I rather liked the fact that Steve’s insights into the other members of his family are intermittent. It’s sometimes hard for him to see them past his own concerns – not because he’s self-obsessed, but because his own concerns are actually pretty concerning. His days are dominated by anxieties and compulsive rituals, which he does his best to hide. His nights are taken over by the phantasmagoria of his dreams.

His younger sister Nicole is intriguing. At first her blithe optimism seems like the happy denial of a little kid shielded from the family crisis. Only later are there hints that she has her own inner life, coping strategies and hotline to important insights.

It’s a pacey read, but sneaks in a hefty amount of menace, tension, sympathy, emotional baggage and bizarrely memorable images. I read half of this book, then noticed how late it was, and put the book away so that I could finish it next day. And… then I got it straight out of my bag again and kept reading until the end.

After vacillating wildly, I have chosen The Nest to go through to the next round, mostly because it wouldn’t let me stop reading. It was a tough decision, and I thoroughly recommend hunting down Marilyn Nelson’s book and spending some time with Seneca Village’s fierce and fascinating ghosts. However, in the end I chose Kenneth Oppel’s sneakily compulsive read – a middle grade psychological horror with compassion and punch.

— Frances Hardinge

I would’ve been happy with either one of these books moving on, and Hardinge’s decision does justice to both. There’s no better way to describe My Seneca Village than a collection of poems (expertly rhymed and structured, by the way) that makes small moments “colossal,” that puts the reader in a “vital, living moment.” Epiphany Davis’s poems do both spectacularly, and, since it’s out of the running (and unlikely to win the Undead Poll), let’s take a moment to read this gem from

15¢ Futures

It’s a new world up here, of beggar millionaires:
neighbors who know how we all scrimped and saved
to own this stony swamp with its fetid air,
to claim the dream for dreamers yet enslaved.

Hardinge fully appreciates both the significance of historical memory and forgetfulness in Nelson’s work, and also observes how the poems are deeply personal. Obviously, Nest is as well, but in more ways than one: it puts the reader in the middle of Steven’s anxiety at a constant, stressful pace. It’s hard, beautiful, and harrowing reading, making us question our conceptions of ownership, normalcy, and family. Hardinge astutely discusses how Steven, clouded by his own concerns, makes intermittent insights into his family members’ own challenges. As if it were a poem, it seems every word Nest counts, and it would be a treat to read it slowly for the details instead of plowing through it like I did. But poetry is often overlooked for young readers, so I would have picked My Seneca Village to move on to Round 2!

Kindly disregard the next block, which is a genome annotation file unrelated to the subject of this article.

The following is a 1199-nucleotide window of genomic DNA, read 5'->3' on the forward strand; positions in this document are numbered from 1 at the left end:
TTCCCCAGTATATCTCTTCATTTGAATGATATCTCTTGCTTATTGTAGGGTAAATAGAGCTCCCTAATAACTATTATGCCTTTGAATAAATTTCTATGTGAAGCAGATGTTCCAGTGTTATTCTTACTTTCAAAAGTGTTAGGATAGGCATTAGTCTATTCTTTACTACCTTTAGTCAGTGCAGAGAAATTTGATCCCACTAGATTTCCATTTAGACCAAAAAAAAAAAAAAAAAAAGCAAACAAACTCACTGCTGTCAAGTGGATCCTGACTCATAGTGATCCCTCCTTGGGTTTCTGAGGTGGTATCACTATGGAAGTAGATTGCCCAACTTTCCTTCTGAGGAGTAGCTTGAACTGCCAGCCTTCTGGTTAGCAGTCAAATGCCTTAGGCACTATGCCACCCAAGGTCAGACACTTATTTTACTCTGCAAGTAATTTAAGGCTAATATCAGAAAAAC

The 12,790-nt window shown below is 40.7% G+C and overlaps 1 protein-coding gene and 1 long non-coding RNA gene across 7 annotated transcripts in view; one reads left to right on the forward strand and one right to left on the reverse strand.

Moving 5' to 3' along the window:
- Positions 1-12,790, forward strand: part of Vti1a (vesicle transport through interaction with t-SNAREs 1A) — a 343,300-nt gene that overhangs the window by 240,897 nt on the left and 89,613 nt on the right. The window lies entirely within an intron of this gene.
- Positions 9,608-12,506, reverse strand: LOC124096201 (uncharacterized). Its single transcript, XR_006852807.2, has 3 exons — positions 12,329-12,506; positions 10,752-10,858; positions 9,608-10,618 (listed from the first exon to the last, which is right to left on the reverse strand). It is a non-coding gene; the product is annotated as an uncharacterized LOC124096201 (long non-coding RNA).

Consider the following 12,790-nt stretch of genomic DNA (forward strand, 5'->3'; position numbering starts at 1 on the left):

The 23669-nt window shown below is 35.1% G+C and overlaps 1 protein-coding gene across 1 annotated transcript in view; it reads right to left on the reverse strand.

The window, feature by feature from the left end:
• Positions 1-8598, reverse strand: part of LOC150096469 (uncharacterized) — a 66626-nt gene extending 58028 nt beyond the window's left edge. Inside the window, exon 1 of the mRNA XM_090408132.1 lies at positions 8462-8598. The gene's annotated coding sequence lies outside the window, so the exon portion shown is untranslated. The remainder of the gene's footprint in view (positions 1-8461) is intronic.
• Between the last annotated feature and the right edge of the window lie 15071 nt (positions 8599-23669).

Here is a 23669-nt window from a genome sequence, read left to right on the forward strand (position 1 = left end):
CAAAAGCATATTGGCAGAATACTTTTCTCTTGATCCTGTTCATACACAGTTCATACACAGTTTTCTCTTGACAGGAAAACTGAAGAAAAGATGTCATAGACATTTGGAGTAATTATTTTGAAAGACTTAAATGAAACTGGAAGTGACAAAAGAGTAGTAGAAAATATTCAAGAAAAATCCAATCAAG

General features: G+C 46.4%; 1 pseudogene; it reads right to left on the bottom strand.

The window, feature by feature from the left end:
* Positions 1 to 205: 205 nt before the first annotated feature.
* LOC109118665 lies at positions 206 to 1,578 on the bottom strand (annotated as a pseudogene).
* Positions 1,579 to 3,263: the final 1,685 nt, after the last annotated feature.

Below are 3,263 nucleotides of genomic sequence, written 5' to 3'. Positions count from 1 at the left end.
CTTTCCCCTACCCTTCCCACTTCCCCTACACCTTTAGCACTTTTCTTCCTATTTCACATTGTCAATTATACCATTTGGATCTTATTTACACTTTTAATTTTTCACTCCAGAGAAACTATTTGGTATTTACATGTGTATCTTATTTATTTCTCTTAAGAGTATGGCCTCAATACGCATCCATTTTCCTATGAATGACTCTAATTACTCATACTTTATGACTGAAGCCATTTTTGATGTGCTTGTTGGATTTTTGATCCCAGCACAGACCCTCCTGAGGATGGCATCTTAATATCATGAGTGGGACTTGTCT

– Kid Commentator RGN

Battle Commander (gravatar)

THE NEST WILL MOVE ON TO ROUND 2

 

 

Comments

  1. Other Meredith says:

    I really loved both of these books, so I think I would have been both happy and sad no matter how things turned. out.

  2. Both of these books are wonderful and I would have been happy either way. I did like Nest a bit better though just because I had a better sense for the characters. I wish My Seneca Village would have gone into a bit more detail about the various characters so I could have got to know them better. The poetry was absolutely gorgeous though and introduced so many important topics.
    Nest was a rare middle grade novel that has a page-turning pace, a lot of heart, and deals with some difficult issues such as mental health and infant illness with amazing grace. I’m excited to pass it on to students and glad to see it move on to the next round. Congratulations to both worthy contenders!

  3. One thing I really look forward to in Battle of the Books is the opportunity to see non-Newbery-eligible books get their day.

    Of course I planned on CUCKOO SONG being front and center this year.

    But apparently BoB needed Judge Hardinge to do other duties this season. (Still not sure how I feel about that, but I’ve pouted enough.) Anyone who can use ‘phantasmagoria’ blithely in a sentence has every right to have her voice heard.

    THE NEST is so deserving for this battle and certainly packs enough venom to needle through lesser foes. Back last October, I was talking both THE NEST and CUCKOO SONG as worthy creepy reads for the season. I have and excellent shudder to illustrate the point that I’d be happy to demonstrate.